The other intriguing aspect of this recording is that it’s a double album, with the pieces recorded on both a Steinway concert grand piano and an upright with a layer of felt covering the strings, effectively a permanent soft pedal. György Kurtág and his wife Marta recorded many of their four-hand Bach transcriptions and pieces from Játékok on a felt-softened upright piano “with marvellous results” (Ólafsson), and so this aspect of the recording is another homage to Kurtág. It also creates a wonderful, nay “marvellous” soundworld – delicate, hushed, intimate, tender (and if you, like me, have had the privilege of hearing Mr & Mrs Kurtág performing you will recognise and appreciate this very distinctive, almost whispered sound that the felted piano offers). Here, the microphones are set so close to the piano that you can hear the keys being depressed and released, and the occasionall rattle and tap of the keys connecting with the keybed. The upright also calls for a different kind of playing to a grand piano: of course it has its limitations in terms of breadth of sound, colours, dynamic palette, but there is something deeply appealing about the more hushed timbres of the upright piano. For Olafsson its “its imperfections become acoustic opportunities.” It also makes a connection with countless music students and domestic piano players whose most familiar instrument was or is an upright piano.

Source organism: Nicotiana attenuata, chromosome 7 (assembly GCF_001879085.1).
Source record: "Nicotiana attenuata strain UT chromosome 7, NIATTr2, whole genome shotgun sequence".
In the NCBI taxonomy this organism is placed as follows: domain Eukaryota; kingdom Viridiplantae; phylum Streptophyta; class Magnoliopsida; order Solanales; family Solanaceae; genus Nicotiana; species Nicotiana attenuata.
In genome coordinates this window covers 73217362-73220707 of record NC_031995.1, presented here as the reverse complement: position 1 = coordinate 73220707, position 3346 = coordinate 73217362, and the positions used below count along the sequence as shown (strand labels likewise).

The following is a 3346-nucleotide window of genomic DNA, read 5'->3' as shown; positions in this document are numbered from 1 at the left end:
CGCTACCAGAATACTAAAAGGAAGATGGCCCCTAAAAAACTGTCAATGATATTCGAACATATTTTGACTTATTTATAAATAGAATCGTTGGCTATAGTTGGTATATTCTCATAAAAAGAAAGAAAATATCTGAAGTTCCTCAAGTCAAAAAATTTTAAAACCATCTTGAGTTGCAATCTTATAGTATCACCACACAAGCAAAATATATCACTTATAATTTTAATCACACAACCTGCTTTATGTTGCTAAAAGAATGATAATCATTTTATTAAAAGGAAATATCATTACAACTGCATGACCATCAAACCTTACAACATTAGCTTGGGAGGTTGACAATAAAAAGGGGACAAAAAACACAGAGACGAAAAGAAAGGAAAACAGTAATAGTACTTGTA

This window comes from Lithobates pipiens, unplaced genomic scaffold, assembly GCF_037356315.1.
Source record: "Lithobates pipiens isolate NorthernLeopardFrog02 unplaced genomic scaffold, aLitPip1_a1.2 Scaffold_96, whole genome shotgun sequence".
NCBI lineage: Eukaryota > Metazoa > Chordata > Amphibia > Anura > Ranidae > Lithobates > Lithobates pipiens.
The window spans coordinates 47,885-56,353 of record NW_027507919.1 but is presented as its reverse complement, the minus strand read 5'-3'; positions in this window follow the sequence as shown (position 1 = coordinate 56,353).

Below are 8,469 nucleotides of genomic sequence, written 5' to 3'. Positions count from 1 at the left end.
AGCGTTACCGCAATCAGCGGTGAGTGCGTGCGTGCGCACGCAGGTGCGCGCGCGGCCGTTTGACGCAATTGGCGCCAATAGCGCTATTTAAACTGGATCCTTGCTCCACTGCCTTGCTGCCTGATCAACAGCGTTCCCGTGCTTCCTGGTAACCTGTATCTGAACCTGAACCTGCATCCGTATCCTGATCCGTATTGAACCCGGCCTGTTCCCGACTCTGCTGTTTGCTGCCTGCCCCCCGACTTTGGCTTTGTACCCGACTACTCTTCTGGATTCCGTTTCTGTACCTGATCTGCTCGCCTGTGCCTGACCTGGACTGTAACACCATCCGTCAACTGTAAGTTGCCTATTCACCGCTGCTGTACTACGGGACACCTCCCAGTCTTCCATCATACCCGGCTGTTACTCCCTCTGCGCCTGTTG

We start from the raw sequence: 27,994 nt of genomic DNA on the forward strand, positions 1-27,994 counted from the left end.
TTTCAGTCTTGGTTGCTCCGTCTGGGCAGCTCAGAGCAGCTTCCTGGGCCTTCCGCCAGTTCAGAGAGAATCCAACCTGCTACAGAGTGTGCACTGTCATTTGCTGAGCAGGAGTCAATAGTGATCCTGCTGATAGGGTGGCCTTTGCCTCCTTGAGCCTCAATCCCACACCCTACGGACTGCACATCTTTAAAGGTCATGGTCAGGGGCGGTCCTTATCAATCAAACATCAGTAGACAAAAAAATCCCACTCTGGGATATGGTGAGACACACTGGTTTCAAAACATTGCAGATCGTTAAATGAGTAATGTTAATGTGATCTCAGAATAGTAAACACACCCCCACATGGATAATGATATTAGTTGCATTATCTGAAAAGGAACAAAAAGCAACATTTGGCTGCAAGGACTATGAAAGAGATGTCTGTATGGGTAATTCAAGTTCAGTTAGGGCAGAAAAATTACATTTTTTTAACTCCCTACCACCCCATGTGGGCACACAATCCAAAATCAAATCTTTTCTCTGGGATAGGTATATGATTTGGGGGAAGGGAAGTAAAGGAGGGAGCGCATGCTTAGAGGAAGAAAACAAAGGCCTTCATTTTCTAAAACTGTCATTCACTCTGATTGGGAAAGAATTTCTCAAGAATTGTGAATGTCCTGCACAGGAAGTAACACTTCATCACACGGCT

With two distinct soundworlds provided by the different instruments, the album explores evocative, wistful themes of home, childhood and family, Hungarian and Icelandic folk songs, nature-inspired works, homages and three previously unreleased transcriptions by Ólafsson: the Adagio from Bach’s Sonata for solo violin in C major, Mozart’s Laudate Dominum – which he dedicates to Kurtág – and Icelandic composer Sigvaldi Kaldalóns’ Ave Maria (the first work Ólafsson ever transcribed)This piece was the first single from the album, which Ólafsson performed as Lockdown Artist in Residence for BBC Radio 4’s Front Row programme in 2020. Broadcasting live from an empty Harpa concert hall in Reykjavík, his tender, thoughtful performances brought comfort and a much-needed connection to live music to millions of listeners around the world.

This album offers a similar kind of comfort, with its flow of miniature works, exquisitely, often caressingly played, with Ólafsson‘s beautifully luminous sound, crystalline articulation and sensitively colouring. It feels homely and intimate, the kind of music one would play at home, by oneself or with a small group of friends.

There are some real jewels in this album – Schumann’s Vogel als Prophet from Waldszenen, played on the felted upright, Bartok’s 3 Hungarian Folksongs from the Csik, and Mozart’s Vesperae… are stand out tracks for me, but there is much to enjoy here, such is the variety of repertoire and Ólafsson‘s sensitive lyricism. It’s an album to curl up with on a winter’s evening.